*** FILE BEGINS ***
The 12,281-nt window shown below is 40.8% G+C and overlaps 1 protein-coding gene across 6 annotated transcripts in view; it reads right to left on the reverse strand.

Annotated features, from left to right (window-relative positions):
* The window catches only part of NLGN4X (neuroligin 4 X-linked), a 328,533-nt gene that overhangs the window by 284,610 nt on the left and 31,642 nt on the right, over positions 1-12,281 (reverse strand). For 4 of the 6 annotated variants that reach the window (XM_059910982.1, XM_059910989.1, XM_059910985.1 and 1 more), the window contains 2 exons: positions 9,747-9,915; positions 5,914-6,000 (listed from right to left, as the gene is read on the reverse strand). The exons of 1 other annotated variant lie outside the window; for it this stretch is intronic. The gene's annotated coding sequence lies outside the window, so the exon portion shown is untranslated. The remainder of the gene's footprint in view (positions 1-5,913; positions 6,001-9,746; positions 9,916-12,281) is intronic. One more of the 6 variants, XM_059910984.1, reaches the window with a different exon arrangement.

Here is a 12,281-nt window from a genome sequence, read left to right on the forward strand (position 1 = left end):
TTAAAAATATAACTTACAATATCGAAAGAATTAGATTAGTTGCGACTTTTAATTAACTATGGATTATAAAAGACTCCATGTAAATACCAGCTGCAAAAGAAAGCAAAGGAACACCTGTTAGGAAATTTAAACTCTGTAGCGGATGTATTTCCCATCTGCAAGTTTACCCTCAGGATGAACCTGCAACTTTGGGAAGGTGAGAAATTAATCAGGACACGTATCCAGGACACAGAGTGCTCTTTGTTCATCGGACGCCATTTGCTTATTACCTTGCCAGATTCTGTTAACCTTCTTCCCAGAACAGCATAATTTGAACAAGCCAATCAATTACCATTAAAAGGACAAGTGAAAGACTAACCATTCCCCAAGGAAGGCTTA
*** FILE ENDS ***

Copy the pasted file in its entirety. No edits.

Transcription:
The 12,281-nt window shown below is 40.8% G+C and overlaps 1 protein-coding gene across 6 annotated transcripts in view; it reads right to left on the reverse strand.

Annotated features, from left to right (window-relative positions):
* The window catches only part of NLGN4X (neuroligin 4 X-linked), a 328,533-nt gene that overhangs the window by 284,610 nt on the left and 31,642 nt on the right, over positions 1-12,281 (reverse strand). For 4 of the 6 annotated variants that reach the window (XM_059910982.1, XM_059910989.1, XM_059910985.1 and 1 more), the window contains 2 exons: positions 9,747-9,915; positions 5,914-6,000 (listed from right to left, as the gene is read on the reverse strand). The exons of 1 other annotated variant lie outside the window; for it this stretch is intronic. The gene's annotated coding sequence lies outside the window, so the exon portion shown is untranslated. The remainder of the gene's footprint in view (positions 1-5,913; positions 6,001-9,746; positions 9,916-12,281) is intronic. One more of the 6 variants, XM_059910984.1, reaches the window with a different exon arrangement.

Here is a 12,281-nt window from a genome sequence, read left to right on the forward strand (position 1 = left end):
TTAAAAATATAACTTACAATATCGAAAGAATTAGATTAGTTGCGACTTTTAATTAACTATGGATTATAAAAGACTCCATGTAAATACCAGCTGCAAAAGAAAGCAAAGGAACACCTGTTAGGAAATTTAAACTCTGTAGCGGATGTATTTCCCATCTGCAAGTTTACCCTCAGGATGAACCTGCAACTTTGGGAAGGTGAGAAATTAATCAGGACACGTATCCAGGACACAGAGTGCTCTTTGTTCATCGGACGCCATTTGCTTATTACCTTGCCAGATTCTGTTAACCTTCTTCCCAGAACAGCATAATTTGAACAAGCCAATCAATTACCATTAAAAGGACAAGTGAAAGACTAACCATTCCCCAAGGAAGGCTTA